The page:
Can a Crown Damage a Tooth? – Debunking Myths

Crowns play a pivotal role in dental care, restoring and protecting damaged teeth. However, myths surrounding their potential to harm teeth persist, often causing unnecessary concern among patients.

Today, we will answer one of the most asked questions about this treatment: Can a crown damage a tooth?

There are multiple myths surrounding this question, and understanding the truth can be crucial for someone who is considering dental crown treatment. 

Join us as we debunk the common myths about whether a crown can damage a tooth and the actual risks associated with dental crown treatment.

What is a Dental Crown?

Dental crowns are tooth-shaped caps placed over a damaged or decayed tooth to restore its shape, size, strength, and appearance. Once it is cemented into place, it fully encases the visible portion of the tooth above the gum line.

Crowns are most commonly used to protect and restore teeth that have been severely decayed, cracked, or weakened. By covering the entire visible portion of the tooth, they provide structural support and prevent further damage while enhancing your smile’s appearance.

Why Would You Need a Dental Crown?

  • To protect a weakened tooth 
  • To restore the original shape and function of a broken or fractured tooth
  • To strengthen and protect a tooth that has undergone root canal treatment
  • To cover large fillings and hold the remaining tooth structure intact
  • To improve the appearance of misshapen, discolored, or poorly aligned teeth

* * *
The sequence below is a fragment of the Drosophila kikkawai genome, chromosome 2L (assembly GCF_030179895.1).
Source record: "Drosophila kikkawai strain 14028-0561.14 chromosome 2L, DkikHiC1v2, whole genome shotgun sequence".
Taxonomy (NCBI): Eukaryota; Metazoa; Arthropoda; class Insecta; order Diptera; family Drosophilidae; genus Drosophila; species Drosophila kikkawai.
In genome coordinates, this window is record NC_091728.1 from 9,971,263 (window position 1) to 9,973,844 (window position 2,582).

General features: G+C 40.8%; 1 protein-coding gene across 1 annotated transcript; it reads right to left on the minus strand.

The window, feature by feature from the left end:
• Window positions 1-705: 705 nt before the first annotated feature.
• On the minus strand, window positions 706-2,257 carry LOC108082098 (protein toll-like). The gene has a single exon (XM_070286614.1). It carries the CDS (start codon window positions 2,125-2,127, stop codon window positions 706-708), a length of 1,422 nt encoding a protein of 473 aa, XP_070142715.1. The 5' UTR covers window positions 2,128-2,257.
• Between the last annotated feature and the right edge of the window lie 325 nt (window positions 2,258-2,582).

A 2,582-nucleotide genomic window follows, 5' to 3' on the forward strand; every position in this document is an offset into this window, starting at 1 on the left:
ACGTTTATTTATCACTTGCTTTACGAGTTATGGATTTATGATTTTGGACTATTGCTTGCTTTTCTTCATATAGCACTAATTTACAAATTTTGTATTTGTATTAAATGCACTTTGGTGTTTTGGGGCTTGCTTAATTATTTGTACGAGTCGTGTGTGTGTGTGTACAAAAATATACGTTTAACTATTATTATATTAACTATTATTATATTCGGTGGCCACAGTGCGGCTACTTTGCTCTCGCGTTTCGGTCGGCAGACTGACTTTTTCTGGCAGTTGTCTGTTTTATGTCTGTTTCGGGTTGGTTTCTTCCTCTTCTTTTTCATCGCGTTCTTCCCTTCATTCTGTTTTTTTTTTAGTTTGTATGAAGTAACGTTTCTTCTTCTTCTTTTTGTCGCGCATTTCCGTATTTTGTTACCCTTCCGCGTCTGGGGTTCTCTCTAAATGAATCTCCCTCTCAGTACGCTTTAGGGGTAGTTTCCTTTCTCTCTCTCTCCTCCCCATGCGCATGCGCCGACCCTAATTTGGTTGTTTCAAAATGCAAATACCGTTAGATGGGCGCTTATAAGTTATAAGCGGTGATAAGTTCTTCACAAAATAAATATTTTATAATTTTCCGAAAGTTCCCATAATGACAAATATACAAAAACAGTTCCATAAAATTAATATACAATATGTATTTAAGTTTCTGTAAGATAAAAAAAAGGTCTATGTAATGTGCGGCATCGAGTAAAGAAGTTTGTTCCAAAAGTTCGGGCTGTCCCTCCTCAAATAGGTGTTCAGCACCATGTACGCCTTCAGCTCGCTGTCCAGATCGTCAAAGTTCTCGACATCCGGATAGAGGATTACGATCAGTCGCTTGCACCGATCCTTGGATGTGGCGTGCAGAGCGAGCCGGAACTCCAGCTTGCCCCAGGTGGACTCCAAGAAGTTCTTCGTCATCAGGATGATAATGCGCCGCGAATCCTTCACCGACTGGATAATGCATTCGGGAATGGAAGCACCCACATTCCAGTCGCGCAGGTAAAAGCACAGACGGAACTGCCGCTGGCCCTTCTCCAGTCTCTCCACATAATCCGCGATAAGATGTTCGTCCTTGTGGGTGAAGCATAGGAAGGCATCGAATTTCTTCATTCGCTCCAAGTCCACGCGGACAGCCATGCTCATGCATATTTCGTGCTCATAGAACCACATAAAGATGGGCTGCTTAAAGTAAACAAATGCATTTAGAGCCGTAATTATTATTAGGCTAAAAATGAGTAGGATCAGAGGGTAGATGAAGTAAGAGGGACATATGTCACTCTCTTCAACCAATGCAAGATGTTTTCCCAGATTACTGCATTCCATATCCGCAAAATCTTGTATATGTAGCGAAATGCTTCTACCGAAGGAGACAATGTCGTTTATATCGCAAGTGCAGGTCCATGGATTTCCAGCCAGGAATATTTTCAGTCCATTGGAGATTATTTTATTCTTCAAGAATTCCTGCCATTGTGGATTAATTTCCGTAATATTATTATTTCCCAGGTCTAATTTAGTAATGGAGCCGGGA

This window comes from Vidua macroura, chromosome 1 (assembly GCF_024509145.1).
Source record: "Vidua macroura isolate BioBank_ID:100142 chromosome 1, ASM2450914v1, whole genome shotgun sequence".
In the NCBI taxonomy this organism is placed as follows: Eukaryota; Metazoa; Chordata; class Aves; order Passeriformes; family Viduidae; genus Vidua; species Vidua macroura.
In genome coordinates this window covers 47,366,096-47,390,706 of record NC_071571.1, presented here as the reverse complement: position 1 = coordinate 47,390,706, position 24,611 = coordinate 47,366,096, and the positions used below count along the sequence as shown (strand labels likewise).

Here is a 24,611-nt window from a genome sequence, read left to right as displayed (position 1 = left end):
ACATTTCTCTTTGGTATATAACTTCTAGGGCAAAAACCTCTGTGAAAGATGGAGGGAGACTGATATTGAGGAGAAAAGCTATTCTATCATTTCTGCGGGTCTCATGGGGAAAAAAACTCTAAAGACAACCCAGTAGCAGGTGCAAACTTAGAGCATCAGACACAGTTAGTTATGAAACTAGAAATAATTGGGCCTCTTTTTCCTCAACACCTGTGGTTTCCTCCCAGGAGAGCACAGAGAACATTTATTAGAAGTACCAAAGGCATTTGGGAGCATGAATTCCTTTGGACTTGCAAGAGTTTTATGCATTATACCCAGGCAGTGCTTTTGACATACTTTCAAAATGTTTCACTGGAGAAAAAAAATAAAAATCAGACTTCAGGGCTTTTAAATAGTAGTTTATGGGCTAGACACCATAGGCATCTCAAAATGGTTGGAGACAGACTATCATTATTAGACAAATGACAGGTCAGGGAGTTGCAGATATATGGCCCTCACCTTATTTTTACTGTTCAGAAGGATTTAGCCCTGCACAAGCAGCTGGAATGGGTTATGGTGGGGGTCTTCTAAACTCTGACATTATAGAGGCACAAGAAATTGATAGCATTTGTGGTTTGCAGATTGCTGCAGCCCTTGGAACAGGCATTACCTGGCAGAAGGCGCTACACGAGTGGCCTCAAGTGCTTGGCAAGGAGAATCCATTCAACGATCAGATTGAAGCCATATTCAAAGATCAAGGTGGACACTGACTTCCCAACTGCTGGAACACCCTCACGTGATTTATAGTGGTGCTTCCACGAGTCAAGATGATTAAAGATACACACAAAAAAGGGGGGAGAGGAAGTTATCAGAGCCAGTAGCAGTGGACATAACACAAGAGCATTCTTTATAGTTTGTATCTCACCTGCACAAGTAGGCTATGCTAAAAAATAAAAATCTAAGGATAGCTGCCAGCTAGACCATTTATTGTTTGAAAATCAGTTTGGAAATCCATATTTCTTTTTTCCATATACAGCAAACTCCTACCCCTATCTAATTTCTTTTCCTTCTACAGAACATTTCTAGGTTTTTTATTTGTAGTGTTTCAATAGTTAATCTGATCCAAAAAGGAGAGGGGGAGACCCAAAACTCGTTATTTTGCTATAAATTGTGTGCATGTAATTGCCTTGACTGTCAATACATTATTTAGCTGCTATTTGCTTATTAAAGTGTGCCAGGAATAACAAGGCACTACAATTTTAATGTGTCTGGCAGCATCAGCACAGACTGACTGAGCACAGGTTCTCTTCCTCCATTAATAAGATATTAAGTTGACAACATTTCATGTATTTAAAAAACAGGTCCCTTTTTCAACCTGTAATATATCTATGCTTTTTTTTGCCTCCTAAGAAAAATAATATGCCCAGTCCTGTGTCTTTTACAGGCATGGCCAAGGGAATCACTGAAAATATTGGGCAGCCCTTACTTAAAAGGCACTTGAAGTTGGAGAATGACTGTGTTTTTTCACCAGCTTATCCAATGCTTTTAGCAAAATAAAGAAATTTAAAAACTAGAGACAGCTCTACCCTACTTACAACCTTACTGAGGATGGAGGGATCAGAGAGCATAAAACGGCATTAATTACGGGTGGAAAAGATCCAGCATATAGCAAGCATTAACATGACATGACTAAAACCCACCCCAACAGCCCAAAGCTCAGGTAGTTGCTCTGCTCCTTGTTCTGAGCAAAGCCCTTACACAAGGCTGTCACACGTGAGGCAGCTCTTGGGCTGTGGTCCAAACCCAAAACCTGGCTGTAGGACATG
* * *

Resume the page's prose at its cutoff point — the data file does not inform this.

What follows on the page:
• To cover dental implants 
  • To provide support and stability for dental bridges

Can a Crown Damage a Tooth? – Common Myths

Myth: Crowns cause tooth decay.

Reality: Crowns themselves do not cause decay. However, improper oral hygiene or decay underneath an ill-fitting crown can lead to decay of the underlying tooth structure. Regular dental check-ups and proper maintenance of your crown can help in preventing this.

Myth: Crowns weaken the tooth they cover.

Reality: When properly placed, crowns actually strengthen the tooth by covering and protecting it from further damage. They distribute biting forces evenly across the tooth, reducing the risk of fractures.

Myth: Crowns lead to nerve damage or sensitivity.

Reality: While sensitivity immediately after crown placement is possible, it is usually temporary and resolves as the tooth adjusts to the new crown. Properly fitting crowns should not cause permanent nerve damage.

Myth: Crowns are purely cosmetic and unnecessary.

Reality: While crowns sure do improve the appearance of a tooth, they are primarily used to restore and protect teeth that are damaged, decayed, or weakened. They are crucial in maintaining oral health and preventing further dental problems.

Myth: Crowns always require tooth extraction.

Reality: Crowns are often used to save and preserve natural teeth. They can be placed over teeth that have received root canal therapy or have large fillings, actually reducing the need for extraction.